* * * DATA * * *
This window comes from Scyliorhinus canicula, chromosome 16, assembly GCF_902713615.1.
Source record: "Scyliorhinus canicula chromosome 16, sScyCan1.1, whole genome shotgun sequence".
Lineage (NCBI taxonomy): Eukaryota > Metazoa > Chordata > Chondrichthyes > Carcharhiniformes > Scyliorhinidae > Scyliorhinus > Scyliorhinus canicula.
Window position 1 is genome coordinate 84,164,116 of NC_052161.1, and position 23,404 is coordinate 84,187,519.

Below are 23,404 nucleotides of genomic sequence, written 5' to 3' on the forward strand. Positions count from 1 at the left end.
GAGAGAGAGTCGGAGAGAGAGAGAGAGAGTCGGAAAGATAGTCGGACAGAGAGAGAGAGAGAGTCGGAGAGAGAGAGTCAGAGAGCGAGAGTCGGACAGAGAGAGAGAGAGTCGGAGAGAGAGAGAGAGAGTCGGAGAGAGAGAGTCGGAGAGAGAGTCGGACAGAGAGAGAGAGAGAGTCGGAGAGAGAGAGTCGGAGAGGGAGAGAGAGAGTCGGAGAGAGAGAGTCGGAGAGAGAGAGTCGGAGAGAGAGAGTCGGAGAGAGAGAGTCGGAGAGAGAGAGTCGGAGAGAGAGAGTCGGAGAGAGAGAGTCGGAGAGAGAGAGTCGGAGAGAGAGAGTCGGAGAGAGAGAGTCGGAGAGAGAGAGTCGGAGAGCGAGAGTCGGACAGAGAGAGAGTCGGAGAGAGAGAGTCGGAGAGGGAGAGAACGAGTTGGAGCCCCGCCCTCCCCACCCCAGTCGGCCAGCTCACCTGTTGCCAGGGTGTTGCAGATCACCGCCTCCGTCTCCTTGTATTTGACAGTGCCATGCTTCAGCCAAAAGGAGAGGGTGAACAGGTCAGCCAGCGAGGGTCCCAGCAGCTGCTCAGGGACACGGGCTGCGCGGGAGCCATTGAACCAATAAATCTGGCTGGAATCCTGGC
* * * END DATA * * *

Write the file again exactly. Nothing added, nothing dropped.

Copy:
This window comes from Scyliorhinus canicula, chromosome 16, assembly GCF_902713615.1.
Source record: "Scyliorhinus canicula chromosome 16, sScyCan1.1, whole genome shotgun sequence".
Lineage (NCBI taxonomy): Eukaryota > Metazoa > Chordata > Chondrichthyes > Carcharhiniformes > Scyliorhinidae > Scyliorhinus > Scyliorhinus canicula.
Window position 1 is genome coordinate 84,164,116 of NC_052161.1, and position 23,404 is coordinate 84,187,519.

Below are 23,404 nucleotides of genomic sequence, written 5' to 3' on the forward strand. Positions count from 1 at the left end.
GAGAGAGAGTCGGAGAGAGAGAGAGAGAGTCGGAAAGATAGTCGGACAGAGAGAGAGAGAGAGTCGGAGAGAGAGAGTCAGAGAGCGAGAGTCGGACAGAGAGAGAGAGAGTCGGAGAGAGAGAGAGAGAGTCGGAGAGAGAGAGTCGGAGAGAGAGTCGGACAGAGAGAGAGAGAGAGTCGGAGAGAGAGAGTCGGAGAGGGAGAGAGAGAGTCGGAGAGAGAGAGTCGGAGAGAGAGAGTCGGAGAGAGAGAGTCGGAGAGAGAGAGTCGGAGAGAGAGAGTCGGAGAGAGAGAGTCGGAGAGAGAGAGTCGGAGAGAGAGAGTCGGAGAGAGAGAGTCGGAGAGAGAGAGTCGGAGAGAGAGAGTCGGAGAGCGAGAGTCGGACAGAGAGAGAGTCGGAGAGAGAGAGTCGGAGAGGGAGAGAACGAGTTGGAGCCCCGCCCTCCCCACCCCAGTCGGCCAGCTCACCTGTTGCCAGGGTGTTGCAGATCACCGCCTCCGTCTCCTTGTATTTGACAGTGCCATGCTTCAGCCAAAAGGAGAGGGTGAACAGGTCAGCCAGCGAGGGTCCCAGCAGCTGCTCAGGGACACGGGCTGCGCGGGAGCCATTGAACCAATAAATCTGGCTGGAATCCTGGC